Usamaru Furuya is an infinitely interesting artist. I like what I’ve read of his stories, too, but his art gets me in every single book that I’ve read by him. Be it the surreal pencil sketches that Picasso enters in Genkaku Picasso, the occasional random but elaborate 2-page nonsequitor illustrations in Short Cuts, or the amazing throwback work unlike his usual style in Lychee Light Club, every single one of his books is interesting to look at. He’s constantly using unusual imagery and a plethora of styles to convey the story visually, and there’s nobody quite like him when it comes to this. It’s fine art in manga form, and I wish like nobody’s business that more of his work would be licensed.
Palepoli is his first published volume of manga, and the best showcase for his visual vernacular. He also has a knack for elaborate visual puns and gags, and breaks the fourth wall constantly. Not with dialogue, but with image. It’s something one rarely sees.
You can read a handful of these in the compilations Secret Comics Japan and Japan Edge, but even with no knowledge of Japanese, Palepoli is worth owning. It’s just so much fun to look at. Still, I would dearly love to see a full English translation of it.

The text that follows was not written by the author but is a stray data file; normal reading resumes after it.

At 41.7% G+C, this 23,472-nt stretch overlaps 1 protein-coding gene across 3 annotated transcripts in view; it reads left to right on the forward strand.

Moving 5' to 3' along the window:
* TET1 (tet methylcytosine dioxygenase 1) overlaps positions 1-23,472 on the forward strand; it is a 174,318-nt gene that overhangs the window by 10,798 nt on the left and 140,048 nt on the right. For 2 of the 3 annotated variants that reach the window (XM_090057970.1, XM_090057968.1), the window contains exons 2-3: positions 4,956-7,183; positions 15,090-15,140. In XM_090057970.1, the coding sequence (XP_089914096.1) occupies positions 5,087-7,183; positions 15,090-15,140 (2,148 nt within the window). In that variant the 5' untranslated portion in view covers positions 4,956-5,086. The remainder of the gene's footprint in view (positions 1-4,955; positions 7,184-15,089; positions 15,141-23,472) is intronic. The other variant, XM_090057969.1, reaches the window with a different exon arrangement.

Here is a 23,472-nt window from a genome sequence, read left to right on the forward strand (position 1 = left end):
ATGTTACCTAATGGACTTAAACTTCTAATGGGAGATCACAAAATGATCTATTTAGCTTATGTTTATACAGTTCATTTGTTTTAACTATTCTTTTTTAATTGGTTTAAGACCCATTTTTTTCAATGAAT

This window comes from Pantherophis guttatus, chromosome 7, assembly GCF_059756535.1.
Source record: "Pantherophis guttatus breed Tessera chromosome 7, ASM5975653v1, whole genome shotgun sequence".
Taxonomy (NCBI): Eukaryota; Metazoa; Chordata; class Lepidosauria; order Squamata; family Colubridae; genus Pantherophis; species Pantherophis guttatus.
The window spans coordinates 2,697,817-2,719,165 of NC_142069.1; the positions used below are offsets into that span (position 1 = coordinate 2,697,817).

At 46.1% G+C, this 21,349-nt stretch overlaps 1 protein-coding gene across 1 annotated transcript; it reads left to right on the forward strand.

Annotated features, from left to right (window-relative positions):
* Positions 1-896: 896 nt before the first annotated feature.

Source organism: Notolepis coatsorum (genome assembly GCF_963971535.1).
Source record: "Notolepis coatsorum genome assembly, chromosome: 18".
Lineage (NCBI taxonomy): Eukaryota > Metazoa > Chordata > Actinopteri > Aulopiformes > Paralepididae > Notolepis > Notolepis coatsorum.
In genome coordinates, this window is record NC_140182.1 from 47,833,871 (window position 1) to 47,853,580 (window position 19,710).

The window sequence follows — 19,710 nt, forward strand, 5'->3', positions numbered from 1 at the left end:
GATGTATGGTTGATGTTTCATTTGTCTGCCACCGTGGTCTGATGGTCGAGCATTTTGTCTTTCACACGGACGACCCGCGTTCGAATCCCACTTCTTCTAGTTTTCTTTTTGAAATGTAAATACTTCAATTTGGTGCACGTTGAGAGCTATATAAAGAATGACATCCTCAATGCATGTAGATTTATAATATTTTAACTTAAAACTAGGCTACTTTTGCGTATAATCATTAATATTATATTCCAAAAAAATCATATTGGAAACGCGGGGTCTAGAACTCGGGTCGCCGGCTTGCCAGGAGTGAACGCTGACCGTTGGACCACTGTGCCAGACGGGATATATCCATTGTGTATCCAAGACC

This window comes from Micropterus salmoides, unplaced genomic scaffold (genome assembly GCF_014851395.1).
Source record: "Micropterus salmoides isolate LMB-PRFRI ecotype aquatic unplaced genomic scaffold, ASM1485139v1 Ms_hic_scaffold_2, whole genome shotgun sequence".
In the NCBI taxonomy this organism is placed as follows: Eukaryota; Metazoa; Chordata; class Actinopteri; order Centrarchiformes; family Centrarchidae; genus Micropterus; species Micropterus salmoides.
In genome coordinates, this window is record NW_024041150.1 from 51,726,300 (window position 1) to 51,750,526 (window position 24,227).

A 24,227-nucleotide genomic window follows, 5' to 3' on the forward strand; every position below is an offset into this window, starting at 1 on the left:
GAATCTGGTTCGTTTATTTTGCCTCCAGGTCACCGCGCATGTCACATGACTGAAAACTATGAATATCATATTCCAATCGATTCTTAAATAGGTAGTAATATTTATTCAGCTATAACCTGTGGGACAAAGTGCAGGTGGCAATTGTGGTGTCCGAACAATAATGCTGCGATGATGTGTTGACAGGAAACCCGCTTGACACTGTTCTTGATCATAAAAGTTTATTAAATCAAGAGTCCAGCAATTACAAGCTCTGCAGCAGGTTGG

Kaim Tachibana – Gakken/Futabasha – 1993 – 9 volumes
I have a special place in my heart for manga about sentai and tokusatsu. Sentai manga aren’t released in English nearly enough, so I don’t get to talk about it much. I can count the ones I’ve read on one hand – Duklyon: CLAMP School Defenders, Heroes are Extinct, Ratman, Dokkoida, and Imperfect Hero. It’s a tragedy that these series are never more popular (Ratman and Heroes Are Extinct, in particular, are fantastic), because they are among the few series that actually make me laugh out loud. Most sentai manga I run across are comedies that poke fun at the inherent strangeness that is a team of color-coordinated superheroes beating up giant monsters. It’s really hard to make jokes about sentai fall flat, and easy to come up with increasingly ridiculous situations for them to be in. Serious tokusatsu-type/superhero series exist (Kikaider Code 02, MD Geist, maybe Apocalypse Zero), but they are way less fun than the sentai humor variety.